We don’t believe it’s an accident that town and city officials do not vote on their municipality’s budget until after Election Day. We believe there’s a reason for it. This setup allows for two things: 1) Voters can’t hold their elected officials accountable for the budget they assemble until the following election cycle; 2) Those elected officials who did not win re-election in the recent election can plant bombs for their opponents who will take office in January.What do we mean by “plant bombs”? Well, if you’re the mayor or the supervisor, and you will be leaving office in January, what incentive do you have for putting forth a responsible budget? Oh, of course you may feel a civic obligation to do what’s best for the taxpayers. But why not have a little fun? Afterall, you and your comrades who are parting from your seats get to decide how much revenue the victors will have to work with. You set the table and walk away; you won’t have to eat, so who cares if there’s enough?So what are we talking about here? Peekskill just passed a budget with a zero percent increase. In order to do it, they used monies from the reserved fund and didn’t fill vacant positions, including two police officers.Now, if there’s anything we don’t need LESS of in Peekskill, it is police officers. Our men and women in blue do a great job and we need to maintain staffing levels in that department. We don’t suppose that was a shot at the new mayor, Mary Foster, who wanted to increase the number of officers when she took office? That will be tough to do when she’s starting out in January down two. It’s commendable to have a zero percent increase in taxes three years in a row. Certainly tax payers appreciate it. And Mayor John Testa is delivering on his promise. But the question is: at what cost? By not collecting any additional revenue at all—not even the cost of inflation—what sort of position is Peekskill going to be in next year, and the following one?To be fair, Peekskill has not cornered the market on this practice.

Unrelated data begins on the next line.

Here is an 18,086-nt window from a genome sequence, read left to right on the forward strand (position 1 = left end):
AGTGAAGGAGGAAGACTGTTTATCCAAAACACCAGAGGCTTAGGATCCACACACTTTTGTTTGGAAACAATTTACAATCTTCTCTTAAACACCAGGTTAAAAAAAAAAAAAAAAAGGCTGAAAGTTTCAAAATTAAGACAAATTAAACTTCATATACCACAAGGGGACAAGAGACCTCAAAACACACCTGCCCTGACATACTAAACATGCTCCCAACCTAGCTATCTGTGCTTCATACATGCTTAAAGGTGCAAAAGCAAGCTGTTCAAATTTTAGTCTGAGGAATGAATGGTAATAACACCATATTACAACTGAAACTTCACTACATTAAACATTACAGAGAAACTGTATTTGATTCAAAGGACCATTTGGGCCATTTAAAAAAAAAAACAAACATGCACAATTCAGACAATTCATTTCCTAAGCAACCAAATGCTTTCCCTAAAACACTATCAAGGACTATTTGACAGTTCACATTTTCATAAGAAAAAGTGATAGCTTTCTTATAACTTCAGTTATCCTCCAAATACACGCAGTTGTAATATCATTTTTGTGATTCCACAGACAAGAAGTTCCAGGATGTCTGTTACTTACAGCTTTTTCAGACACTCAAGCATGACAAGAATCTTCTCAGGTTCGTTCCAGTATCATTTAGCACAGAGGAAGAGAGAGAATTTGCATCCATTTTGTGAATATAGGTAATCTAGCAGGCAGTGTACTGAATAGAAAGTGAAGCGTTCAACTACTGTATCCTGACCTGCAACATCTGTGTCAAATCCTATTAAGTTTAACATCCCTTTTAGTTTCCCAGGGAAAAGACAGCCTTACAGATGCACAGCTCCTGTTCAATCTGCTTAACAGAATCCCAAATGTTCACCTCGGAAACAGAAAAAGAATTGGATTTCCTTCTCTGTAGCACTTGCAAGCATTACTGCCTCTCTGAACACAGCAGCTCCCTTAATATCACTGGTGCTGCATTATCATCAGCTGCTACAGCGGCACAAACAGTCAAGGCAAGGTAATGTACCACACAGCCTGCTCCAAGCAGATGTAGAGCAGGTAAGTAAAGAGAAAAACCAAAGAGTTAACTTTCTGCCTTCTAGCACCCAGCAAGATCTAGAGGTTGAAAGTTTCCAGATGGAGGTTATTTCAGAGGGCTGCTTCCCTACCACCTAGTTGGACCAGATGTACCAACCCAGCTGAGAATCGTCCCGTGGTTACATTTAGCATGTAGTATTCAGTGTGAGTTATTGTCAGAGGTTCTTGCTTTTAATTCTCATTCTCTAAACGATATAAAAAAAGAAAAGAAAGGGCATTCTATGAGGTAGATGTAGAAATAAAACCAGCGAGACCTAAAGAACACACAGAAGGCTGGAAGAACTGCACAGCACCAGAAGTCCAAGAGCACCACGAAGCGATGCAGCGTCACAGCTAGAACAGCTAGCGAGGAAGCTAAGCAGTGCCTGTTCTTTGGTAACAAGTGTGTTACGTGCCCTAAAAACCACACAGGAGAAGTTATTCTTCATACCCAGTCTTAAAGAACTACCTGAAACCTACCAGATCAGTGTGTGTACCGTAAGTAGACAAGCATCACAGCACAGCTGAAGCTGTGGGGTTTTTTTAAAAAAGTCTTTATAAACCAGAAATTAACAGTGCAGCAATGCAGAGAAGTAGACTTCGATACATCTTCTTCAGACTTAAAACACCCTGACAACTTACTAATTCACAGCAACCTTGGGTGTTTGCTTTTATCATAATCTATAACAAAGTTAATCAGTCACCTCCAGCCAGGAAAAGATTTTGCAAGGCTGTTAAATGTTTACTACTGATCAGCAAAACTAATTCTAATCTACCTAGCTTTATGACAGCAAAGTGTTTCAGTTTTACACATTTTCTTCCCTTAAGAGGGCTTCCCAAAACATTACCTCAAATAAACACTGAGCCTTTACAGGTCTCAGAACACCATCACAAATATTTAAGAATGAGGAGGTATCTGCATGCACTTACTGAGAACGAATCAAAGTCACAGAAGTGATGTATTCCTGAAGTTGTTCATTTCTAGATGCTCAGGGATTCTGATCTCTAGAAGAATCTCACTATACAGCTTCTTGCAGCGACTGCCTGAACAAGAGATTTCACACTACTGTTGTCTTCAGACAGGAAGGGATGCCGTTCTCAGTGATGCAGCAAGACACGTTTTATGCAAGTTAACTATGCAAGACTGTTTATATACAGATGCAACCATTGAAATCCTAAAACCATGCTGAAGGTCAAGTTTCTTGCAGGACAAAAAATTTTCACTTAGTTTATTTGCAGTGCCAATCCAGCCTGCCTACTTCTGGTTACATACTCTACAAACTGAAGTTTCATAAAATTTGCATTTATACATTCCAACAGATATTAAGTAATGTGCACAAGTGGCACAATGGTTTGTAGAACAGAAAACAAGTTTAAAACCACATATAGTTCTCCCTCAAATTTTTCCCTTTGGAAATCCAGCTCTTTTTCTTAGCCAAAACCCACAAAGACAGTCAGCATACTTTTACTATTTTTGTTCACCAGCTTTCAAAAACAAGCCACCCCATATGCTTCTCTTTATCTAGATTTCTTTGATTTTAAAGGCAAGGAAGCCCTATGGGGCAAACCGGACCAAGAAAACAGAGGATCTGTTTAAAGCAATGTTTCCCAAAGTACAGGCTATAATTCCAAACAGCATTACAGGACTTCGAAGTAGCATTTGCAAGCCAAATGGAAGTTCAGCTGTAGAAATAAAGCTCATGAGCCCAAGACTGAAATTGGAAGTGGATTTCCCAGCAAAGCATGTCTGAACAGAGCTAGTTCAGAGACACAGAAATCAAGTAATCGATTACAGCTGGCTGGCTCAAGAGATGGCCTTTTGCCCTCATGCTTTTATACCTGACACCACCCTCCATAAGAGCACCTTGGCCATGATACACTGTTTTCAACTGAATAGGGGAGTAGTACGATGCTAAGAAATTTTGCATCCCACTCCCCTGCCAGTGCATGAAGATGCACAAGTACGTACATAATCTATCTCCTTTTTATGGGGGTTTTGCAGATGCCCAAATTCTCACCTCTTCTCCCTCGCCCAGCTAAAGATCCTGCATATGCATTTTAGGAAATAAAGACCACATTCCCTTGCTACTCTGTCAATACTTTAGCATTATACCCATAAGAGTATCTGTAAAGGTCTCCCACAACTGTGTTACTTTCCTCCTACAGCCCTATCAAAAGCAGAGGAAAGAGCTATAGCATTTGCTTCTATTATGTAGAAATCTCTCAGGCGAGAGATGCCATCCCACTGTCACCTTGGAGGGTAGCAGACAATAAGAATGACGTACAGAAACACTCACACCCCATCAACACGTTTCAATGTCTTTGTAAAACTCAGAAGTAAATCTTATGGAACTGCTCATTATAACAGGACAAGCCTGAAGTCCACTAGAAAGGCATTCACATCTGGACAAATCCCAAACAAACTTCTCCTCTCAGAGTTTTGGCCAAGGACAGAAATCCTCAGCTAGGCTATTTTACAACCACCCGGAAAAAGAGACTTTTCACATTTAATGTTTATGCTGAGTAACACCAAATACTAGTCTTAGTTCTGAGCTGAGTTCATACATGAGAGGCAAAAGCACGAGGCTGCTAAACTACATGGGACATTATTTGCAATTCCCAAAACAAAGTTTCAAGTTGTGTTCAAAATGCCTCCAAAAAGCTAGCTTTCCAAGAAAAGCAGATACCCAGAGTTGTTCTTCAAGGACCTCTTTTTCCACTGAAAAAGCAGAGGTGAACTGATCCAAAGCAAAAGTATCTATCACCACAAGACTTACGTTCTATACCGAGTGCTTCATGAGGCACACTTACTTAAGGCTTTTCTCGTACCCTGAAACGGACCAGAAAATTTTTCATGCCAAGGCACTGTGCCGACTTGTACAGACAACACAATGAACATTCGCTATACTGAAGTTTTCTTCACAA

This sort of things happens all the time, everywhere.We believe that budgets should be passed by elected officials prior to Election Day, November 6. This would make our elected officials more accountable to voters. Unfortunately, state law does not require municipalities to pass their budgets until a month later. It’s no surprise that the laws are designed to benefit incumbents. We need our state representatives to champion this cause.


You can read my comments on these in the next issue of the NCN on sale Wednesday 12/12/07



Hi Andy,